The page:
Sex differences in the use of social information emerge under conditions of risk
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Social learning provides an effective route to gaining up-to-date information, particularly when information is costly to obtain asocially. Theoretical work predicts that the willingness to switch between using asocial and social sources of information will vary between individuals according to their risk tolerance. We tested the prediction that, where there are sex differences in risk tolerance, altering the variance of the payoffs of using asocial and social information differentially influences the probability of social information use by sex. In a computer-based task that involved building a virtual spaceship, men and women (N = 88) were given the option of using either asocial or social sources of information to improve their performance. When the asocial option was risky (i.e., the participant’s score could markedly increase or decrease) and the social option was safe (i.e., their score could slightly increase or remain the same), women, but not men, were more likely to use the social option than the asocial option. In all other conditions, both women and men preferentially used the asocial option to a similar degree. We therefore found both a sex difference in risk aversion and a sex difference in the preference for social information when relying on asocial information was risky, consistent with the hypothesis that levels of risk-aversion influence the use of social information.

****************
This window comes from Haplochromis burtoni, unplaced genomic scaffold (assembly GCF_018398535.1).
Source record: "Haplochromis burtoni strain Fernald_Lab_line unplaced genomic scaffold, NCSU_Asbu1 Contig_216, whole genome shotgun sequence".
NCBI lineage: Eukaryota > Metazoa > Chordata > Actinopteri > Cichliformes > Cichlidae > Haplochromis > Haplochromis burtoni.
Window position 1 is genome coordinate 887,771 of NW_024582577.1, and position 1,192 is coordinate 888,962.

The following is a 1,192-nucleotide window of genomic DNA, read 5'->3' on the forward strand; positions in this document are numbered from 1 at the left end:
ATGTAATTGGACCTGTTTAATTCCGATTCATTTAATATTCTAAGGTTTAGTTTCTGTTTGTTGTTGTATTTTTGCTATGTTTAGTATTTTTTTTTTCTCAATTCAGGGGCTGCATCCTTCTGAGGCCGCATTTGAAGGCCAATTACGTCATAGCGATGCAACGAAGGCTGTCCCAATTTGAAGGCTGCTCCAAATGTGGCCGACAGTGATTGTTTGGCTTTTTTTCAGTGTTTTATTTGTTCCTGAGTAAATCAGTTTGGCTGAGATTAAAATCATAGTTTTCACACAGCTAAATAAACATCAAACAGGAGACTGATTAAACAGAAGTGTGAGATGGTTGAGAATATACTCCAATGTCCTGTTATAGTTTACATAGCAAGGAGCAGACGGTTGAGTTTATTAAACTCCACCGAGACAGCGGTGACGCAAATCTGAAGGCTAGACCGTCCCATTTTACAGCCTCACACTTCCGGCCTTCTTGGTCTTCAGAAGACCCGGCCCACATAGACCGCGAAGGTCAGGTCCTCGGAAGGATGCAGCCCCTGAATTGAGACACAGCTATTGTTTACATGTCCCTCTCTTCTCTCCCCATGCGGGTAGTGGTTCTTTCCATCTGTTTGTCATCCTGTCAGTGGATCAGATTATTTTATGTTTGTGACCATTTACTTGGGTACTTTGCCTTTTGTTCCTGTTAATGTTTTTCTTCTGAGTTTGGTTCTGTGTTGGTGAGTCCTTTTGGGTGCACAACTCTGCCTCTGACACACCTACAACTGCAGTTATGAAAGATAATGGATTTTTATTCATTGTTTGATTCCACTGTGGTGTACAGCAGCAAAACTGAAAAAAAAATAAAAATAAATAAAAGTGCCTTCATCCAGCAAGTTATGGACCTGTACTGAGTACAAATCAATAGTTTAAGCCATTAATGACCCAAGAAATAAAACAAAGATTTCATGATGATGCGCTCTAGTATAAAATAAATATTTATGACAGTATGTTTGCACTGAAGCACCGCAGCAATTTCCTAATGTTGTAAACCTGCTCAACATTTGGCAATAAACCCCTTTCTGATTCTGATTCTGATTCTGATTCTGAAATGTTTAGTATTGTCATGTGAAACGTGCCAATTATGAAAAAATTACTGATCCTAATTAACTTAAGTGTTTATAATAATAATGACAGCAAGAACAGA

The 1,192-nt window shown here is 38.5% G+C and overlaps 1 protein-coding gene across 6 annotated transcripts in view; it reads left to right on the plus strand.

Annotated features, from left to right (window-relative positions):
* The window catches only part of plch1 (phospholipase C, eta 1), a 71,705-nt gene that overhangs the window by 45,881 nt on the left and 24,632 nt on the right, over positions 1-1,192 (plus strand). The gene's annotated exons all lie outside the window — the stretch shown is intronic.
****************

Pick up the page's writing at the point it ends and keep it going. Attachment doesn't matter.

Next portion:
Brand , C O , Brown , G R & Cross , C P 2018 , ' Sex differences in the use of social information emerge under conditions of risk ' PeerJ , vol 6 , e4190 . DOI: 10.7287/peerj.preprints.3212v1 , 10.7717/peerj.4190
Copyright © 2018 Brand et al. This is an open access article distributed under the terms of the Creative Commons Attribution License, which permits unrestricted use, distribution, reproduction and adaptation in any medium and for any purpose provided that it is properly attributed. For attribution, the original author(s), title, publication source (PeerJ) and either DOI or URL of the article must be cited. https://doi.org/10.7717/peerj.4190
The research was funded by a John Templeton Foundation grant, awarded to lead principal investigators Kevin Laland (School of Biology, University of St Andrews) and Andrew Whiten (School of Psychology & Neuroscience, University of St Andrews).
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